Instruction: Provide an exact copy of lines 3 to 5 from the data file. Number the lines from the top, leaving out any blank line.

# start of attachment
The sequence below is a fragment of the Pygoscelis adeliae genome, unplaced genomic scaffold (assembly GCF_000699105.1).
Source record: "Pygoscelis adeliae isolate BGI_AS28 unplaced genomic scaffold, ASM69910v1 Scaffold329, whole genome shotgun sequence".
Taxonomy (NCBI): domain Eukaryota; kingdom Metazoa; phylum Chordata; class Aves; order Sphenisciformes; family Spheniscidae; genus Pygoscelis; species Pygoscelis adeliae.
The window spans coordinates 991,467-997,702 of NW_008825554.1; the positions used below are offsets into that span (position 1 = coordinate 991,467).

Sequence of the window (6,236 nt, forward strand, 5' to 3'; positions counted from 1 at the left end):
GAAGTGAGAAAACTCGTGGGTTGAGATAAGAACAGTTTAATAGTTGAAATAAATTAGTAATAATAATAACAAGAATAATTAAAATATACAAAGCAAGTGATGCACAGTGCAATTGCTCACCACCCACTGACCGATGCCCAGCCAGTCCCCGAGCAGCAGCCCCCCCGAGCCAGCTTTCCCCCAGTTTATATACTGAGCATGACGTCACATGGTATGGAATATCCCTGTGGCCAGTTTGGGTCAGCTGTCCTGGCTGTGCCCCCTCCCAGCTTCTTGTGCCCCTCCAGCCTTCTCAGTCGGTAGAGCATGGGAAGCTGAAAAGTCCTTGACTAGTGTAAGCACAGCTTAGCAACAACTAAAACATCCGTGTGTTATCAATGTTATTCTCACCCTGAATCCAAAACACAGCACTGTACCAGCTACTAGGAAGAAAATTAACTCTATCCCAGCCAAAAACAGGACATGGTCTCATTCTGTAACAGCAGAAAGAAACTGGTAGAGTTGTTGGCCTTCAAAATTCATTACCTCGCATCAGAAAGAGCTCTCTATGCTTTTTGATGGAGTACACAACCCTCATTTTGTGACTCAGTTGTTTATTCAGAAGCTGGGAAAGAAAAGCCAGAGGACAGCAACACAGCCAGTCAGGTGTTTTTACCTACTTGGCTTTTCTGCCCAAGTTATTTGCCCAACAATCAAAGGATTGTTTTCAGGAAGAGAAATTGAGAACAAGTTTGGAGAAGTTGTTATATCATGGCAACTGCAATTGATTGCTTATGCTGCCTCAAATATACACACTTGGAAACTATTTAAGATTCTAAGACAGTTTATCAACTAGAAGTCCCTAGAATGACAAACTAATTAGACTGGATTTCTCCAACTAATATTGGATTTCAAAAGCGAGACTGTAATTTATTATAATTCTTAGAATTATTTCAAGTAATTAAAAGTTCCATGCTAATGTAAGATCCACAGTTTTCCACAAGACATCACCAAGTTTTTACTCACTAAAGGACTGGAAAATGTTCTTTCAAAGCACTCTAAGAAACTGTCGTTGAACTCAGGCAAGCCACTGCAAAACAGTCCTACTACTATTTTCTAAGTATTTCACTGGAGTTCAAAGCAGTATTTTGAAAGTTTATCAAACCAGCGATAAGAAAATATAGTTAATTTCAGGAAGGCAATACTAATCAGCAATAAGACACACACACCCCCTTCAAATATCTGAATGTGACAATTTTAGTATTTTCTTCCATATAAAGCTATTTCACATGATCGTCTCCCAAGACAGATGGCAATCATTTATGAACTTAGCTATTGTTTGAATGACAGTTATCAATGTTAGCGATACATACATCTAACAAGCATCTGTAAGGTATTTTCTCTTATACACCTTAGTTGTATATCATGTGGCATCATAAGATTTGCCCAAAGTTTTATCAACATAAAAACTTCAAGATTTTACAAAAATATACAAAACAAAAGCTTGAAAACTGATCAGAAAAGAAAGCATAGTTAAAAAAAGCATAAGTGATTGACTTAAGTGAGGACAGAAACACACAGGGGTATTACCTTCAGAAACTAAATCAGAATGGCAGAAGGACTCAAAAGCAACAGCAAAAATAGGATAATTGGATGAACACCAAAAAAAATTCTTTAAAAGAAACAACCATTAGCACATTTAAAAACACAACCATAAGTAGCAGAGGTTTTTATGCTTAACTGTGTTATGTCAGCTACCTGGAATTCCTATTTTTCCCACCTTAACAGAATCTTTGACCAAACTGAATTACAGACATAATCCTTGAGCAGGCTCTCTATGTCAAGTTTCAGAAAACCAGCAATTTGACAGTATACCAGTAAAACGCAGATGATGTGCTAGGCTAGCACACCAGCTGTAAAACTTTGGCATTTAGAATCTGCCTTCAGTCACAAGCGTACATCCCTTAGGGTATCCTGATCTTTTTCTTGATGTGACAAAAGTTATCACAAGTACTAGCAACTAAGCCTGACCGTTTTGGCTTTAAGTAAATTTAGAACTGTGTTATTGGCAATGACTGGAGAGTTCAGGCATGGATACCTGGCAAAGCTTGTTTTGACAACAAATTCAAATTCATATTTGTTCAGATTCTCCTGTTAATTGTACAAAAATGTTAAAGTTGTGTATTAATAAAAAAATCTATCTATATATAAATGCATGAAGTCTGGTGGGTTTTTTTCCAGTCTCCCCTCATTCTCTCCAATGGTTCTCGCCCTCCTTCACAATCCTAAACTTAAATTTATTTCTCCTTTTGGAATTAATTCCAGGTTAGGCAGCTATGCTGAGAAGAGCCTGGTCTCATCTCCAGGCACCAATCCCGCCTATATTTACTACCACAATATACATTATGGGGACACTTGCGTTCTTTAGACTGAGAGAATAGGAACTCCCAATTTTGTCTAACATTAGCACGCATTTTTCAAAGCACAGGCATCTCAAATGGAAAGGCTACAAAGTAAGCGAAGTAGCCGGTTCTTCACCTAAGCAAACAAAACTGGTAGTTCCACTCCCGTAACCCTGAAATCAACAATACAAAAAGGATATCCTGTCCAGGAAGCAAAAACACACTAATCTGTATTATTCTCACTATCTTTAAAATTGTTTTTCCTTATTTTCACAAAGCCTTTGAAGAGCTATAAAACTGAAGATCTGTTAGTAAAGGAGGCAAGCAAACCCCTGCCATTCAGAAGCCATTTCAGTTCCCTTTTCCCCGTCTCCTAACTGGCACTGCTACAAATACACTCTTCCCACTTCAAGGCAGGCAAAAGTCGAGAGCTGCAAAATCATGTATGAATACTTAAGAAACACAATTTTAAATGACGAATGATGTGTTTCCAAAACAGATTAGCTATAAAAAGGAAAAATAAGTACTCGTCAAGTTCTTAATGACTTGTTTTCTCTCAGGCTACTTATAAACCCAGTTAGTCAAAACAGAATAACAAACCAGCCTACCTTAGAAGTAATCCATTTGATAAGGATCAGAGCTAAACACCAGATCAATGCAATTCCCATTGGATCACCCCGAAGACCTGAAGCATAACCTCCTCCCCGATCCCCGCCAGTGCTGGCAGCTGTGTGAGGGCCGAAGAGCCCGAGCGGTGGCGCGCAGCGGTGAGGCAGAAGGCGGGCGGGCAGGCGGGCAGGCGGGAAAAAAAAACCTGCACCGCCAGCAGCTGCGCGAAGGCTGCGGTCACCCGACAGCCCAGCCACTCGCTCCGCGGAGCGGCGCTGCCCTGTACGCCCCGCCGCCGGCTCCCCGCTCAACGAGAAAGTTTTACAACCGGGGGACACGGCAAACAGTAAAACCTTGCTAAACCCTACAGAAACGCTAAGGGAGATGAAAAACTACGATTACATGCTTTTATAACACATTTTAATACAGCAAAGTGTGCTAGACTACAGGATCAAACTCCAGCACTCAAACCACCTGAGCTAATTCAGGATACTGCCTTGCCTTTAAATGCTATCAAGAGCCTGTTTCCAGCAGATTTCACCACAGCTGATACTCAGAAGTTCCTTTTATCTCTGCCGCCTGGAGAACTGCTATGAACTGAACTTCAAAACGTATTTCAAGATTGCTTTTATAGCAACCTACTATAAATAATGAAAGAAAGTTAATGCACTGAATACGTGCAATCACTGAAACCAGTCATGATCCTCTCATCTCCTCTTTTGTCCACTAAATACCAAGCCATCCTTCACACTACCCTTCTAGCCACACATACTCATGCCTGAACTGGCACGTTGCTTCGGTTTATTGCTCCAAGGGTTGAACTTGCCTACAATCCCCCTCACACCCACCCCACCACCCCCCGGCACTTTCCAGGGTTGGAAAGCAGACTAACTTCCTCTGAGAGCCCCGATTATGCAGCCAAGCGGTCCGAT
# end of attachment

Taxonomy (NCBI): domain Eukaryota; kingdom Metazoa; phylum Chordata; class Aves; order Sphenisciformes; family Spheniscidae; genus Pygoscelis; species Pygoscelis adeliae.
The window spans coordinates 991,467-997,702 of NW_008825554.1; the positions used below are offsets into that span (position 1 = coordinate 991,467).

Sequence of the window (6,236 nt, forward strand, 5' to 3'; positions counted from 1 at the left end):